Amoung the jobs of an operating system is to maintain the disk file system including the directory structure, file names and for each file, the file size and the pertitent date information for when the file was created, modified and potentially accessed. I have been editing some videos lately and after producing a MP4 using ffmpeg; I used PowerShell to set the file create and modified times to the date that the video was recorded. This makes it easier to sort and allows viewing software to display timelines, good things. MP4 files also have an internal date that is set by cameras to note the datetime of when the video was recorded. I was surprised to learn that Windows Explorer displays the MP4 date rather than the file date and this can be problematic if the MP4 file does not contain valid date data. This post describes the issue in detail and provides steps for adjusting all the dates to the same datetime.
Categories: "Computer Programming"
When Windows 10 starts and users logon, the operating system by default will automatically restart all the applications that were running when the system was rebooted including launching them to reload the documents and revisit web browser URLs. Handy in concept this is not how I want the machine to behave. I would like a clean desktop, that looks the same everytime the machine boots. Thankfully, there's a setting for this, not well advertised, but it does exit.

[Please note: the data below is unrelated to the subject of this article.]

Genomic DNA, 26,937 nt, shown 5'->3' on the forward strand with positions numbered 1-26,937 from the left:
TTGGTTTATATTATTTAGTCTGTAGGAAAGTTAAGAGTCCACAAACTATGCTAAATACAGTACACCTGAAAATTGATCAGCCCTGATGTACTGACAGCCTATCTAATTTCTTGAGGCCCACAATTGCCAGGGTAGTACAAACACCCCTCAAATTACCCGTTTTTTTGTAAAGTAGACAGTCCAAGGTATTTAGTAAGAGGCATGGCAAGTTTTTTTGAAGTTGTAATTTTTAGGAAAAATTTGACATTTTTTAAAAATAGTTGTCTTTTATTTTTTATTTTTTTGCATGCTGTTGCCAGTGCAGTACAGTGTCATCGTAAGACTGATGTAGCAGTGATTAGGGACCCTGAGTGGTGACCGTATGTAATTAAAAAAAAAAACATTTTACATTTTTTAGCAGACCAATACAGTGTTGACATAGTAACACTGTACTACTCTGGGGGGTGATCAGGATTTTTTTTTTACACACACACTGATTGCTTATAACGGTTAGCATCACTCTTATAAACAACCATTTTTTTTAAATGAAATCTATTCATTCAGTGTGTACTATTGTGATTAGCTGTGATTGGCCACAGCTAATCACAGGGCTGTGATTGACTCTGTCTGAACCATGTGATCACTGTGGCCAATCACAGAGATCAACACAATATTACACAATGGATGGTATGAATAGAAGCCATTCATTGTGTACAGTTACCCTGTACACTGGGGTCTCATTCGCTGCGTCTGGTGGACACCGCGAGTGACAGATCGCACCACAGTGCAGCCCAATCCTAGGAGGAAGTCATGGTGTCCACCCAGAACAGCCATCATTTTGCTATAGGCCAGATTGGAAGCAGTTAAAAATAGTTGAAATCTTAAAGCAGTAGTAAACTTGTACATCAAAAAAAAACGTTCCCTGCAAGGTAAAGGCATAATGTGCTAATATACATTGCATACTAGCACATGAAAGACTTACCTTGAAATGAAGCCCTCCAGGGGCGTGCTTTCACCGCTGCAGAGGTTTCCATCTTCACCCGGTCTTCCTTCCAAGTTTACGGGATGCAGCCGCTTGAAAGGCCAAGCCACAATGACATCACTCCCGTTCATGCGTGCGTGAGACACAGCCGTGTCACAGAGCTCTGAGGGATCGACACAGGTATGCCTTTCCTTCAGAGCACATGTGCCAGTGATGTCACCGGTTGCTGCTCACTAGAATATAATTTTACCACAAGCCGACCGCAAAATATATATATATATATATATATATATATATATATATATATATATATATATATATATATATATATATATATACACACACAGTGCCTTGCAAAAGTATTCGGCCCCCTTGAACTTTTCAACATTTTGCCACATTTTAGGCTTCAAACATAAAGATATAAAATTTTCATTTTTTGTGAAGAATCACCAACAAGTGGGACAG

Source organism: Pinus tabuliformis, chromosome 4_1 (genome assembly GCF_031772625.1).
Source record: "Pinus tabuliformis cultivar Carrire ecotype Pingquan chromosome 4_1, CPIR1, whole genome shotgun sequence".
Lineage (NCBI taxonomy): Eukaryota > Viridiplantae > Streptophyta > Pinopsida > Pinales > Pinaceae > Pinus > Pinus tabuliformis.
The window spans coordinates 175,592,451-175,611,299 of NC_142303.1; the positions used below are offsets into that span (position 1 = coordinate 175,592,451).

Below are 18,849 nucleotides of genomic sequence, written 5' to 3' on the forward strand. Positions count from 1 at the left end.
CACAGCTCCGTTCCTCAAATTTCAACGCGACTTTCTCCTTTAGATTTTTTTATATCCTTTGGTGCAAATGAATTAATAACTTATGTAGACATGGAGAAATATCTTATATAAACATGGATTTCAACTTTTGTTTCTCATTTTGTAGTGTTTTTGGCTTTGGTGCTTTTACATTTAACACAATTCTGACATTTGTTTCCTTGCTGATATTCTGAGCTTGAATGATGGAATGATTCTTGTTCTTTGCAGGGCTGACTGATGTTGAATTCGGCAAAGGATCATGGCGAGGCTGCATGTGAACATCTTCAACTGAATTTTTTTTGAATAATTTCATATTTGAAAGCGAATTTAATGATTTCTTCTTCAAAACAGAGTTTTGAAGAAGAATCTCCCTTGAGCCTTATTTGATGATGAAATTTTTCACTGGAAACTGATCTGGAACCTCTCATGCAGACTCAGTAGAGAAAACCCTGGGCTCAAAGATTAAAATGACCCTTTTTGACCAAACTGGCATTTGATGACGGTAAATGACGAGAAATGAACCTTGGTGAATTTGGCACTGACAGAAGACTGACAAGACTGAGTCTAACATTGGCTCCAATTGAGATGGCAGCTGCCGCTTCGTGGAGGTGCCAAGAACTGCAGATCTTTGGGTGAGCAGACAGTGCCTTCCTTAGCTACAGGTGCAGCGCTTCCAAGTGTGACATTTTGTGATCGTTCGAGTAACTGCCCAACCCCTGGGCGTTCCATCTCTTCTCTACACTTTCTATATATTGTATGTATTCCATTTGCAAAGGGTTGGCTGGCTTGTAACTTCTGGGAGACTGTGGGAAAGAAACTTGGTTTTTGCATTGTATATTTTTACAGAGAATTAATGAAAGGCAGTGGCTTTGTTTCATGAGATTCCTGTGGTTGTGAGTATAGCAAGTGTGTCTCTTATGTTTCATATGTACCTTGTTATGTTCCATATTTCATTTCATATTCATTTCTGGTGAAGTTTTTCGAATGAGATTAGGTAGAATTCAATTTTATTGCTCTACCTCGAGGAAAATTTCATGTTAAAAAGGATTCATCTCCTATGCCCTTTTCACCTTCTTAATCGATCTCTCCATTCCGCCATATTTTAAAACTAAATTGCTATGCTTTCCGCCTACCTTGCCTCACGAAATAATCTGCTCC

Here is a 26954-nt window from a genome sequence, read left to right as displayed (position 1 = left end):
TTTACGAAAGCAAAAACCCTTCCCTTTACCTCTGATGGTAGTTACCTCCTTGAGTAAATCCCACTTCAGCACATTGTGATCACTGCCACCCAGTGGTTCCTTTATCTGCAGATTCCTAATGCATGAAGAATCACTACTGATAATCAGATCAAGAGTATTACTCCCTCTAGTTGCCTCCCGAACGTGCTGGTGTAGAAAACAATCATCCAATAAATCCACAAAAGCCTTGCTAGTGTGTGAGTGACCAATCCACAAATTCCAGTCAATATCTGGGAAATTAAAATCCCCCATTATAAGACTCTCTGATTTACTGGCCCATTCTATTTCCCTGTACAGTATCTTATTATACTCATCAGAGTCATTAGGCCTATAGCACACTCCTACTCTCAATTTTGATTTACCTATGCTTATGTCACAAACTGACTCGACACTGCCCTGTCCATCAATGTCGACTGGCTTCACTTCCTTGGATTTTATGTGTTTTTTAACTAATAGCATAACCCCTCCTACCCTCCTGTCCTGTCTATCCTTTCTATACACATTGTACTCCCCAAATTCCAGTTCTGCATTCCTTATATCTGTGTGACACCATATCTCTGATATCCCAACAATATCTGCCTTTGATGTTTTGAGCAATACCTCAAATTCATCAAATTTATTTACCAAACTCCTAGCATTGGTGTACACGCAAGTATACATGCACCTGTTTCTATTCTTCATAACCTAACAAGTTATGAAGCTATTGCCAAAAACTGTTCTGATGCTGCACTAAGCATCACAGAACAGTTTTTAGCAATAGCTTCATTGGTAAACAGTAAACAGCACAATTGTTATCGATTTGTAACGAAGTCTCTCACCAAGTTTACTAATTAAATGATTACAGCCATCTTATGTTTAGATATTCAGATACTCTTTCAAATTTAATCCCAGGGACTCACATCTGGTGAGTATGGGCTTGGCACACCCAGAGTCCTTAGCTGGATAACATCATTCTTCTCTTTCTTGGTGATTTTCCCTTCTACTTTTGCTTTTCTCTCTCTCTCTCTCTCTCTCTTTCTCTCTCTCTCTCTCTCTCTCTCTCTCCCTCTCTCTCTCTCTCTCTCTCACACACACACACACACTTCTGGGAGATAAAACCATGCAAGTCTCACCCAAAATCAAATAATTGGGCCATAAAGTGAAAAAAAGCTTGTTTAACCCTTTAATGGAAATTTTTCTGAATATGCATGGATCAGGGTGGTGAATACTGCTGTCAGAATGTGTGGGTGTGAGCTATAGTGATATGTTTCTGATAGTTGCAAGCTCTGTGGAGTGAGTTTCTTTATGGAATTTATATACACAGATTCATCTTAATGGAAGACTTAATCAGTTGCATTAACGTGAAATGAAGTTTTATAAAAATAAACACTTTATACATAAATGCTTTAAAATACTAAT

The DOS world's need for memory grew and the 64KB available to .COM executables was no longer adequate. The NE "new executable" executable file format was invented and uses the .EXE file extension rather than .COM. The first 2 bytes of these files includes a tag at the front to identify the format and if you guessed that this was "NE" to denote "new executable", you'd be incorrect. The first 2 bytes of every .EXE file are "MZ" famously because the name of the programmer at Microsoft who wrote the code was "Mark Zbikowski".
In the beginning, the DOS .COM file format was the format for executables of size less than 64KB and let's face it, who would really need more. I'm headed down a path to discuss PE file format executables and no good discussion is right without a foundation. In the beginning, there was DOS; life was simple and there was nothing between you and the computer. This post describes the early executable .COM file format showing code, data, everything that you need for small executables!
RIFF (.wav) file format has been around unchanged since the early 1990s and still in common use today. This goes back to a time when CD audio formats were king and RIFF .wav follows the red book convention pretty closely, with the change that the number of channels, bits per sample and samples per second can vary as described in the file header.
As an example file, I have selected TADA.WAV from Windows 10, \windows\media\tada.wav. This file is 285,228 bytes, the important part is in the first 44 bytes shown here.